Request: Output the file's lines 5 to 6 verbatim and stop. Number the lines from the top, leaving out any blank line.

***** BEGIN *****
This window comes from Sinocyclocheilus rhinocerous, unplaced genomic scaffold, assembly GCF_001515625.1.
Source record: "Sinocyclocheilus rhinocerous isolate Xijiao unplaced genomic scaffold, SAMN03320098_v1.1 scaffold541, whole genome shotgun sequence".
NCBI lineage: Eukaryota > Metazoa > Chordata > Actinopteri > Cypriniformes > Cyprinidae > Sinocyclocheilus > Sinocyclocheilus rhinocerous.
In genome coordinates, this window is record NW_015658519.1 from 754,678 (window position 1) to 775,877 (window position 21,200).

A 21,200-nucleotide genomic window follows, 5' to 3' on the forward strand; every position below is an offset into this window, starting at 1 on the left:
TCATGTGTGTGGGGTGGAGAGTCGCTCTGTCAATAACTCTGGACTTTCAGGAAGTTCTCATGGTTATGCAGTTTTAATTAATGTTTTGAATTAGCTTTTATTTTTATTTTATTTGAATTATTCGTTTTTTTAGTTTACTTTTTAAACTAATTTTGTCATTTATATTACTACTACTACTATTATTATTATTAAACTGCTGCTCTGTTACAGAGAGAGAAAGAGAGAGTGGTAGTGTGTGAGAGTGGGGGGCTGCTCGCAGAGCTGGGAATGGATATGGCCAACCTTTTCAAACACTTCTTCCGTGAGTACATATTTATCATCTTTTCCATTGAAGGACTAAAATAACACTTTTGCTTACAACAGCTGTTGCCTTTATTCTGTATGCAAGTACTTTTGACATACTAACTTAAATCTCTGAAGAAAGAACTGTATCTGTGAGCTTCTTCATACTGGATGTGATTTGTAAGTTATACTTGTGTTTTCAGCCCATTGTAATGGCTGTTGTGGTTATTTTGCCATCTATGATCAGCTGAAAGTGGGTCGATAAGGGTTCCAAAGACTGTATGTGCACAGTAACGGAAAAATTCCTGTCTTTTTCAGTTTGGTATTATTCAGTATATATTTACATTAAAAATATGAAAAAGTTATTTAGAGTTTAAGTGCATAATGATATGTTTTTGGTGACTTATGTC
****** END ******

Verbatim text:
A 21,200-nucleotide genomic window follows, 5' to 3' on the forward strand; every position below is an offset into this window, starting at 1 on the left:
TCATGTGTGTGGGGTGGAGAGTCGCTCTGTCAATAACTCTGGACTTTCAGGAAGTTCTCATGGTTATGCAGTTTTAATTAATGTTTTGAATTAGCTTTTATTTTTATTTTATTTGAATTATTCGTTTTTTTAGTTTACTTTTTAAACTAATTTTGTCATTTATATTACTACTACTACTATTATTATTATTAAACTGCTGCTCTGTTACAGAGAGAGAAAGAGAGAGTGGTAGTGTGTGAGAGTGGGGGGCTGCTCGCAGAGCTGGGAATGGATATGGCCAACCTTTTCAAACACTTCTTCCGTGAGTACATATTTATCATCTTTTCCATTGAAGGACTAAAATAACACTTTTGCTTACAACAGCTGTTGCCTTTATTCTGTATGCAAGTACTTTTGACATACTAACTTAAATCTCTGAAGAAAGAACTGTATCTGTGAGCTTCTTCATACTGGATGTGATTTGTAAGTTATACTTGTGTTTTCAGCCCATTGTAATGGCTGTTGTGGTTATTTTGCCATCTATGATCAGCTGAAAGTGGGTCGATAAGGGTTCCAAAGACTGTATGTGCACAGTAACGGAAAAATTCCTGTCTTTTTCAGTTTGGTATTATTCAGTATATATTTACATTAAAAATATGAAAAAGTTATTTAGAGTTTAAGTGCATAATGATATGTTTTTGGTGACTTATGTC